Using wrong passport leaves travelers stranded

Using a government-issued or “no fee” passport for leisure travel — or a tourist passport for duty assignments — may not seem like a big deal. However, it can lead to hefty fines, delays and even being stranded at the border of another country.

Government-issued passports are distributed to active duty military members, command-sponsored military family members, Department of Defense civilians and their family members, stationed overseas “specifically for execution of government orders and travel associated with those orders,” according to Edmund Snead, passport and visa specialist for the U.S. Army Garrison Stuttgart passport office. They are not designed for leisure travel.

While travelers may have gotten away with vacationing on a government passport in the past, many countries have tightened passport restrictions. As of Feb. 1, 2010, several countries, including most African countries, France, Egypt and Great Britain, will not allow anyone on leisure travel to enter with an official (red), diplomatic (black) or official (blue) passport.

“Only recently, a service member stationed in Stuttgart attempted to cross the German-French border into Strasbourg using only a military ID card. Although the service member was allowed to enter France and then return to Germany, he was charged a €350 fine for traveling without proper documents,” Snead said.
For similar reasons, a tourist passport used for duty or business travel can also cause issues, added Tracee Quinn, Chief of the Military Personnel Division for USAG Stuttgart.

“Recently, a service member returning to the Middle East from R and R entered on his tourist passport. When his tour ended a few months later, he tried to leave the country on his official passport, only to be detained for hours for violating the country’s visa laws. The service member was eventually released to his unit by authorities, but had to pay a $4,000 fine and was not able to return home until a few days later,” she said.

The service member wasn’t alone. In 2010, more than 40 people from the Stuttgart community were detained by airport officials attempting to use the no-fee (official) passport for leisure travel or the fee (tourist) passport for official travel, according to Snead.

Applying for a blue tourist or “fee” passport, in addition to having an official passport, can prevent problems like these from arising.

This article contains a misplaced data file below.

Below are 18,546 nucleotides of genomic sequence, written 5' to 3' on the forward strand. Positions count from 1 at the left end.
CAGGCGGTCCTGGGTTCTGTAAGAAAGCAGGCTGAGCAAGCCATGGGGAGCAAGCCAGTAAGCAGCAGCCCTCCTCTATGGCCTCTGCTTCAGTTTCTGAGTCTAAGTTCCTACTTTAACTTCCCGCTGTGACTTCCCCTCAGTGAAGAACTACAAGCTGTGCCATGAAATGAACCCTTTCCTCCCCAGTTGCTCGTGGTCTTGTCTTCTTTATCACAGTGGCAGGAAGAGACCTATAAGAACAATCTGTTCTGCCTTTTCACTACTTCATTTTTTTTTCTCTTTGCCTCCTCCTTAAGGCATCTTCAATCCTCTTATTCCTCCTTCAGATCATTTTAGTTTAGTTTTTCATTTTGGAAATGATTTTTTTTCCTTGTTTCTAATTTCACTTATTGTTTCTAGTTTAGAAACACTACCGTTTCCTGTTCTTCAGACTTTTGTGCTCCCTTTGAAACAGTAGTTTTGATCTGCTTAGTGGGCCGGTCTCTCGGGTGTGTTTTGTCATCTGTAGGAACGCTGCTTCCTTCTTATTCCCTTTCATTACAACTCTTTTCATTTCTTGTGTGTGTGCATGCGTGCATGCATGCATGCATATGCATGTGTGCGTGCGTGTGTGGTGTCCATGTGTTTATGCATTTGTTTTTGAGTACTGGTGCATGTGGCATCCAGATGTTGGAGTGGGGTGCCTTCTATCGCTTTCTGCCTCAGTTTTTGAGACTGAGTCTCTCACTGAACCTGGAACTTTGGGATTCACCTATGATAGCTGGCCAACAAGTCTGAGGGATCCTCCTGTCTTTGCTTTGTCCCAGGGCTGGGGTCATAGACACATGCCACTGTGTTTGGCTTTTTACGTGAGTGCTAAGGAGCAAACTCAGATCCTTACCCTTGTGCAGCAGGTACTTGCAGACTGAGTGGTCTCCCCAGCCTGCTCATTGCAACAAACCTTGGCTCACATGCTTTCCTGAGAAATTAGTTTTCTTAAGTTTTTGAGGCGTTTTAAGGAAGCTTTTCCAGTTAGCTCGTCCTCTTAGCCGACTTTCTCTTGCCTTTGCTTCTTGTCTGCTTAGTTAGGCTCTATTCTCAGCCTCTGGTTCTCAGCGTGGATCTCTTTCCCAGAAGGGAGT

A tourist passport is recognized internationally and entitles the bearer to receive protection and assistance from the diplomatic and consular offices of other countries while they are visiting.

Community members should not wait to obtain a tourist passport, Snead said. Tourist passports normally take eight to 12 weeks to process in the U.S. and cannot be expedited overseas.

SOFA requirements
Travelers can also run into problems for not having a valid Status of Forces Agreement stamp or certificate in their passport, or for leaving their SOFA certificate at home.

A SOFA certificate or stamp is required for all military dependents, contractors and DoD civilians and their dependents while assigned to Germany.
The SOFA certificate/stamp serves as proof to German customs officials that a traveler has the right to legally enter and stay in Germany beyond the normal 90 day visitor restriction.

Community members must have either a tourist passport with a SOFA certificate attached, or an official passport with a SOFA stamp. If they have the official passport with a SOFA stamp, they must use a tourist passport to depart Germany and the official passport to return to Germany.

Service members do not receive a SOFA certificate or stamp; they must carry their military ID card and assignment orders as SOFA validation.

Up-to-date travel information and country requirements for official and leisure travel are available in the Department of Defense Foreign Clearance Guide at For more information on applying for or renewing a passport or SOFA card, call the USAG Stuttgart Passport Office at 431-2539/civ. 07031-15-2539.